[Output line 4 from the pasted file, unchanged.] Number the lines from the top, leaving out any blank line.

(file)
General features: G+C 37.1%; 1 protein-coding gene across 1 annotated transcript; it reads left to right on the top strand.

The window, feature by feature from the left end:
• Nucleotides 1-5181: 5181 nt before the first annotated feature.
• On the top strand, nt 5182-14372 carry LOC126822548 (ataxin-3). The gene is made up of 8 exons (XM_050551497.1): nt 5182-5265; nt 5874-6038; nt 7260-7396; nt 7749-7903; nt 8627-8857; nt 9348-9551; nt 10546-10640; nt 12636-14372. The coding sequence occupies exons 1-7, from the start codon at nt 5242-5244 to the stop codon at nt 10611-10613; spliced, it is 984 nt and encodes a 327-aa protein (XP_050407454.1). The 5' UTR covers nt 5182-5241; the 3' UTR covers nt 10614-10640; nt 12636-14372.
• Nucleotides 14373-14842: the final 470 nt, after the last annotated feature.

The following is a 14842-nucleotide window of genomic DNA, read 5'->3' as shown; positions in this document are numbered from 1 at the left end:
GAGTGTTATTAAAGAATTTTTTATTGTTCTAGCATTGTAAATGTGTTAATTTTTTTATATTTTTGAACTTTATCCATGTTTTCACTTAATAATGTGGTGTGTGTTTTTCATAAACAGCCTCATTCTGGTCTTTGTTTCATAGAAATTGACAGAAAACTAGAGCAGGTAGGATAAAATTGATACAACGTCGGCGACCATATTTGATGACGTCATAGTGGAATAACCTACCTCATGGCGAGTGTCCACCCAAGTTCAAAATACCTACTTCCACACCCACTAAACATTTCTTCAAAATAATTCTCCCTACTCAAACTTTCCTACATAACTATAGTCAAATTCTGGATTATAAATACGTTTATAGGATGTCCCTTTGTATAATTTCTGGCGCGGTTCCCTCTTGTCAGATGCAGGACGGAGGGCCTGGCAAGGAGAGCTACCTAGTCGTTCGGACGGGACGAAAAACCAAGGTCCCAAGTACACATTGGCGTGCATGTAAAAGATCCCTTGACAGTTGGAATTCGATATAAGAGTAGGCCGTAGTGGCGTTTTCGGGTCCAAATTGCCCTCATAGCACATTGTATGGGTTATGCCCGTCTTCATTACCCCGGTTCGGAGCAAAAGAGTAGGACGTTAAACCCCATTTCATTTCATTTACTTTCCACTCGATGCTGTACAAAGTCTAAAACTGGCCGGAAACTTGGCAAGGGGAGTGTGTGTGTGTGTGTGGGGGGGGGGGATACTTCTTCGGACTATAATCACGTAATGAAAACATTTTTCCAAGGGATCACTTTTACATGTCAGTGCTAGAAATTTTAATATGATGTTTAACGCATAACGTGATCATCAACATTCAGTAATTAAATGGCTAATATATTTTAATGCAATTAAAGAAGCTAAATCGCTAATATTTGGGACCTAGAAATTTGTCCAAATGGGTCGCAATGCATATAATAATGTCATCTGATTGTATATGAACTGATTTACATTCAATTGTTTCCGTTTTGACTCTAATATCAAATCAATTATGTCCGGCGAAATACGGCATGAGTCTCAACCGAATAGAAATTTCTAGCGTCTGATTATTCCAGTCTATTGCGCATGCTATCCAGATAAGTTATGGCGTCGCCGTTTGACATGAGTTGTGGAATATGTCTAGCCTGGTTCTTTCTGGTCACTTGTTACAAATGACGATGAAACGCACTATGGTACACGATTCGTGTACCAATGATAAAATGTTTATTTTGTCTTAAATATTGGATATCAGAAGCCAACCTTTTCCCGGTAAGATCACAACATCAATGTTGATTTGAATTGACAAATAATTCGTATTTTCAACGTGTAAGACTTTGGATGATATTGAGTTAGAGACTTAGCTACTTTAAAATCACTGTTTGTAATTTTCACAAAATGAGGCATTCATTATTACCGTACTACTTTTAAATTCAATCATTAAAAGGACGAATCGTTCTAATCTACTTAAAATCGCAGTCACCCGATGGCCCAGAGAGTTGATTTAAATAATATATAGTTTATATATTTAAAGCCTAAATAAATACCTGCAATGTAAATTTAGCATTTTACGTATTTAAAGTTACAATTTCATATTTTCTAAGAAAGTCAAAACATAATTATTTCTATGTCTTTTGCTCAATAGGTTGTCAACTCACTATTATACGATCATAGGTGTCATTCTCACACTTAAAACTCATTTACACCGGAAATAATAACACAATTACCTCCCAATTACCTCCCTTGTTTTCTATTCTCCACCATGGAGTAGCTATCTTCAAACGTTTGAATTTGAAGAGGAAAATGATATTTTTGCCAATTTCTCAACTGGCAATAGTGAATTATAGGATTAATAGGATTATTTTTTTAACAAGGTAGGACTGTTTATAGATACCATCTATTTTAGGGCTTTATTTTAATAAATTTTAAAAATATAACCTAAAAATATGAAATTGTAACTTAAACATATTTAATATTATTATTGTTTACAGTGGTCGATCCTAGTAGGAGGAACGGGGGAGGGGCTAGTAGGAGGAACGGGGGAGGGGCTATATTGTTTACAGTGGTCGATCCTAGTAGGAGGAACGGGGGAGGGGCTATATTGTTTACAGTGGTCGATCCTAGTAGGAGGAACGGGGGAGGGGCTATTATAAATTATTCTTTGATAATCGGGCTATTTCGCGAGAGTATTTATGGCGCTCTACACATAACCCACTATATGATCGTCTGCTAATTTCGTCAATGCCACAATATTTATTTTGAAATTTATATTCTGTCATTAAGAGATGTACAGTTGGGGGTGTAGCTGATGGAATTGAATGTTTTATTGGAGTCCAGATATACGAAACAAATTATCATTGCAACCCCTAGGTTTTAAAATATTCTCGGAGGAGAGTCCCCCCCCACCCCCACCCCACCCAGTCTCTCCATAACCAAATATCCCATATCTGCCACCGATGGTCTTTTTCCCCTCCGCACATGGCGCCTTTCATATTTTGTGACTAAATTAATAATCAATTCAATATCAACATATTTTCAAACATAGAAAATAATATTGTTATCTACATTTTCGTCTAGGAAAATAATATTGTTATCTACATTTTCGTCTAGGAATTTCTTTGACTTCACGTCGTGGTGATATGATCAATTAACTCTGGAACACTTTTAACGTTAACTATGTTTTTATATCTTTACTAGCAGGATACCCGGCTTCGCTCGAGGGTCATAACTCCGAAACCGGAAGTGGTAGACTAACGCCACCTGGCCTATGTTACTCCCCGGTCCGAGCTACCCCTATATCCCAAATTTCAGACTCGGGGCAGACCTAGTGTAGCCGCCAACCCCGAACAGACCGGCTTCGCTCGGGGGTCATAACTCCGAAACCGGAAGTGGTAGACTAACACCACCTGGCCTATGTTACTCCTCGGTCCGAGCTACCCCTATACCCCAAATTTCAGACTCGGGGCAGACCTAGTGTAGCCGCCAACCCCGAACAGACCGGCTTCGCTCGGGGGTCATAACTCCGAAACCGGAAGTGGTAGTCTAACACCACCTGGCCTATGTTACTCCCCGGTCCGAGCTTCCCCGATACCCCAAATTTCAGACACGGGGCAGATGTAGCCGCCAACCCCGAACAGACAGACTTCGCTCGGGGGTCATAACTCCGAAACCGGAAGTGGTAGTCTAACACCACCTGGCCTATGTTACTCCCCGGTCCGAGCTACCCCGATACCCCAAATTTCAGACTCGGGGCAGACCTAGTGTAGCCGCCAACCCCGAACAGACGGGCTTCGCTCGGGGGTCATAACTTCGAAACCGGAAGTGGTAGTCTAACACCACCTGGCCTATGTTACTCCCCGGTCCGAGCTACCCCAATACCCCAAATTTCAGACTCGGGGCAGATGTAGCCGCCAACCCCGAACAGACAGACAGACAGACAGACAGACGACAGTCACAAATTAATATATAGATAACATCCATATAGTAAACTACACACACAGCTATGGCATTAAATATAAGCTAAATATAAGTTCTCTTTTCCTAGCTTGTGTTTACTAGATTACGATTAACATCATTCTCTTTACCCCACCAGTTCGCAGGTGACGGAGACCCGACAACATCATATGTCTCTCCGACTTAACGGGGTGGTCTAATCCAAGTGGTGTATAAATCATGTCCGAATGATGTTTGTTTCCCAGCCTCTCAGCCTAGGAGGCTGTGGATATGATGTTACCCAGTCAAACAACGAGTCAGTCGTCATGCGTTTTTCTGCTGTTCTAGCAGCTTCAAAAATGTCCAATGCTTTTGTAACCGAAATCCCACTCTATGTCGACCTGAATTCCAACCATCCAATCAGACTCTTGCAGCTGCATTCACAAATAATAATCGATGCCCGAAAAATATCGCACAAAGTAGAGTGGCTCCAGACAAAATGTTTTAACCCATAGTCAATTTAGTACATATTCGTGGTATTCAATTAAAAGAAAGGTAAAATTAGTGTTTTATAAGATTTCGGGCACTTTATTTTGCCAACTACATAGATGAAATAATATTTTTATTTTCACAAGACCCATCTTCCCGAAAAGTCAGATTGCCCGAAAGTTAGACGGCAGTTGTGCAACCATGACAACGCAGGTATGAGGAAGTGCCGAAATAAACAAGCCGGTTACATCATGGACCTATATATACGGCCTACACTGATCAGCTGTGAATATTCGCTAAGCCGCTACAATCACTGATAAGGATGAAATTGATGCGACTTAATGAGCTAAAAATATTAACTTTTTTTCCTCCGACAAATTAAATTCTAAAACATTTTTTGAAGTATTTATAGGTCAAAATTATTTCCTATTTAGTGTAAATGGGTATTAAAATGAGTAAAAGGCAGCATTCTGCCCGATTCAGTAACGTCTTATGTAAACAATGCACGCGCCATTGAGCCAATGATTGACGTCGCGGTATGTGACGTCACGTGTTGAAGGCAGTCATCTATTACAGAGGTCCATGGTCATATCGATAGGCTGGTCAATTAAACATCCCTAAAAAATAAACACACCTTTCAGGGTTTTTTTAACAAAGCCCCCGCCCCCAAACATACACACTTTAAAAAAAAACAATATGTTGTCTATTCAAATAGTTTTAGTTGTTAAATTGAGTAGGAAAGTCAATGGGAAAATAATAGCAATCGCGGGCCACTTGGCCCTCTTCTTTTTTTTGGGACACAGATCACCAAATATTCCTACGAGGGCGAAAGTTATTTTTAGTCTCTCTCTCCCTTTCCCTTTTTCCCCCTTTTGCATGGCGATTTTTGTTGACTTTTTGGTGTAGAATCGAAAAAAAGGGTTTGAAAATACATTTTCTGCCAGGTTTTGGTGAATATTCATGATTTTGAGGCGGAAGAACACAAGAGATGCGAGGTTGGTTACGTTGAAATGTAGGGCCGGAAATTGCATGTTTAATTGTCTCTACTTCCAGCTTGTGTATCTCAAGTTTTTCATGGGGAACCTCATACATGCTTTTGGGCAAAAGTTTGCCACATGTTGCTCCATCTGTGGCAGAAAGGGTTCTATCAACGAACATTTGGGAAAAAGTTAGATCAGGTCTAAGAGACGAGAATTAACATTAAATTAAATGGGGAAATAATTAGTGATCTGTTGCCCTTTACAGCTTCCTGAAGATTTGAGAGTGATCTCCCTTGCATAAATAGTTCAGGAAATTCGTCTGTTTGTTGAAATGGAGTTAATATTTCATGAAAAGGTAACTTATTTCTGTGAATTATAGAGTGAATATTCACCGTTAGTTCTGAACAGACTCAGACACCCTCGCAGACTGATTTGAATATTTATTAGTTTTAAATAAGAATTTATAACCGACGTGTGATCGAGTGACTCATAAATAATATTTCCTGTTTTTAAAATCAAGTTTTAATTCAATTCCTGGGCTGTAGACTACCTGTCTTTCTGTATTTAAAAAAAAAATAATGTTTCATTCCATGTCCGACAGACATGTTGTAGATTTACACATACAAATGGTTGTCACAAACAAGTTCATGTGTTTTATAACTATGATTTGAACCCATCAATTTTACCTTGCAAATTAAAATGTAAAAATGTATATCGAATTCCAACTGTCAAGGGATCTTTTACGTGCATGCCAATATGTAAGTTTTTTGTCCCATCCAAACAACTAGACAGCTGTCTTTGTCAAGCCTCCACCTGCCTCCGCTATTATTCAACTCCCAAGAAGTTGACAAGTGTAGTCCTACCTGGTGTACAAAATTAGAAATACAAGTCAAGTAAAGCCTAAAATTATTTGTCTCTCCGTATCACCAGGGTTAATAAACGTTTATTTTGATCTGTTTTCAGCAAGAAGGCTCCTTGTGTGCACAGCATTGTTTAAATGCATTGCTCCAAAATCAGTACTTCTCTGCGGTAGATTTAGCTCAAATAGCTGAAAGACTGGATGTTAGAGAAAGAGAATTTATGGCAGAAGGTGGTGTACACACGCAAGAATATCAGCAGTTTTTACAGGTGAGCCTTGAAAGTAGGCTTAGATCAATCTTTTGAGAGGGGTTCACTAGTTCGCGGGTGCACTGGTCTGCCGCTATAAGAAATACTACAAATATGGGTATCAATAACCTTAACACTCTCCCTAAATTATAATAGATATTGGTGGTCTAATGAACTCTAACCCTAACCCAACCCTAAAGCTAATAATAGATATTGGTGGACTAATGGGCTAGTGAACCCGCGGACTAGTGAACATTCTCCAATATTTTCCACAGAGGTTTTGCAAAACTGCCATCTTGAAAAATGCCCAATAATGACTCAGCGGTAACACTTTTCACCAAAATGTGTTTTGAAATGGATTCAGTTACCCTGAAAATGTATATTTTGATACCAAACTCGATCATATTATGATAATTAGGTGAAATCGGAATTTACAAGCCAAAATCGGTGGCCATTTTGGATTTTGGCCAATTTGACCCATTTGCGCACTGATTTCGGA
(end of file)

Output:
• On the top strand, nt 5182-14372 carry LOC126822548 (ataxin-3). The gene is made up of 8 exons (XM_050551497.1): nt 5182-5265; nt 5874-6038; nt 7260-7396; nt 7749-7903; nt 8627-8857; nt 9348-9551; nt 10546-10640; nt 12636-14372. The coding sequence occupies exons 1-7, from the start codon at nt 5242-5244 to the stop codon at nt 10611-10613; spliced, it is 984 nt and encodes a 327-aa protein (XP_050407454.1). The 5' UTR covers nt 5182-5241; the 3' UTR covers nt 10614-10640; nt 12636-14372.